Then poor Sofiia was au­to­mat­i­cally de­ducted two marks by ev­ery judge be­fore mak­ing her third dive at all. In at­tempt­ing to as­sume the hand­stand po­si­tion, she lost bal­ance and aborted the ma­noeu­vre. She got it right the sec­ond time but it was too late. Them’s the rules but they seemed a lit­tle bit harsh, given that it’s hard enough for most peo­ple to do a hand­stand in the mid­dle of a meadow, never mind on the edge of a 30-foot cliff.

Hap­pily she nailed her fifth at­tempt, leav­ing just a tiny dent in the pool as she en­tered it clean as a spear. “Oh what a dive!” de­clared Tay­lor, “that’s an ab­so­lute pearler of a fin­ish, look at that, not enough splash to fill a teacup.”

Elena Wassen, a young Ger­man, was hav­ing a bad day. When she ma­te­ri­alised on the plat­form for her fourth dive, Tay­lor reck­oned she had a bit of a puss on her. “Do you see her? Do you see that? She looks like she doesn’t want to be there now.” Sure enough, it did not go well. “You could al­most tell by the ex­pres­sion on her face at the back of the div­ing board. Maybe show­ing her im­ma­tu­rity, only 17 years old, hav­ing a lit­tle bit of a teenage strop maybe.”

One wouldn’t be sur­prised, if Elena’s folks had heard Tay­lor’s com­ments, that they had a bit of a strop with him too. Th­ese young women, af­ter all, are en­gaged in a fright­fully de­mand­ing and phys­i­cally pun­ish­ing sport. One re­cent med­i­cal re­port from Amer­ica found that com­pet­i­tive 10m divers will av­er­age 50 to 100 prac­tice dives per day. The im­pact on shoul­ders from re­peat­edly hit­ting the wa­ter at such ve­loc­ity is painful and po­ten­tially dam­ag­ing. And if a dive goes wrong, one imag­ines that it can be alarm­ingly sore on the body in gen­eral.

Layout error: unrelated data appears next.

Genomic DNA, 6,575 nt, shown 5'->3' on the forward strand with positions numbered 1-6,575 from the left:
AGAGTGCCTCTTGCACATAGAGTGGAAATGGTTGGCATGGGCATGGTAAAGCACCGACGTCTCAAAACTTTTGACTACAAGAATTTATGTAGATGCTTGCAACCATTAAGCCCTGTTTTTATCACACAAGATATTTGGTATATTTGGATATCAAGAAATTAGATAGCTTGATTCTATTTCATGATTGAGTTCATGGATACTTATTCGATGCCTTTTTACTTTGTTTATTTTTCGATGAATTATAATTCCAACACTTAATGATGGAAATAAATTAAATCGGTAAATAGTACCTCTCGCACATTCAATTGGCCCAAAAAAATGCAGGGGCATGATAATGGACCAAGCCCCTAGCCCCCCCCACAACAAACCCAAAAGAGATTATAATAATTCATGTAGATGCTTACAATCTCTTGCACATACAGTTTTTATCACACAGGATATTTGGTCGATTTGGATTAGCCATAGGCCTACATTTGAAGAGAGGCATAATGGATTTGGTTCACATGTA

Watson’s fourth dive sent her back down the leader­board. Her fifth, a for­ward three and a half som­er­sault in tuck po­si­tion, is her favourite rou­tine ap­par­ently, her com­fort dive. And she landed it beau­ti­fully to fin­ish the com­pe­ti­tion in sev­enth. Wassen fin­ished in eighth, Lyskun fourth. Gold, sil­ver and bronze went to ath­letes aged 25, 30 and 28 re­spec­tively. On the day, ex­pe­ri­ence counted heav­ily in a sport which, like gym­nas­tics, seems to favour ath­letes closer in age to child­hood than adult­hood.

Any­way, it was all an ed­u­ca­tion, not least in dis­cov­er­ing that Ire­land had a young tal­ent who could be world class in a tough and still ob­scure dis­ci­pline. We learned, too, that this daugh­ter of the di­as­pora is a dinger, a top­per, a gutsy per­former. Watson will be go­ing to the world youth Olympic games in Brazil next Oc­to­ber. If she main­tains her up­ward tra­jec­tory, we might all learn to cut out the belly flops in the lo­cal swim­ming pool. It’s the least we can do.

Them’s the rules but they seemed a lit­tle bit harsh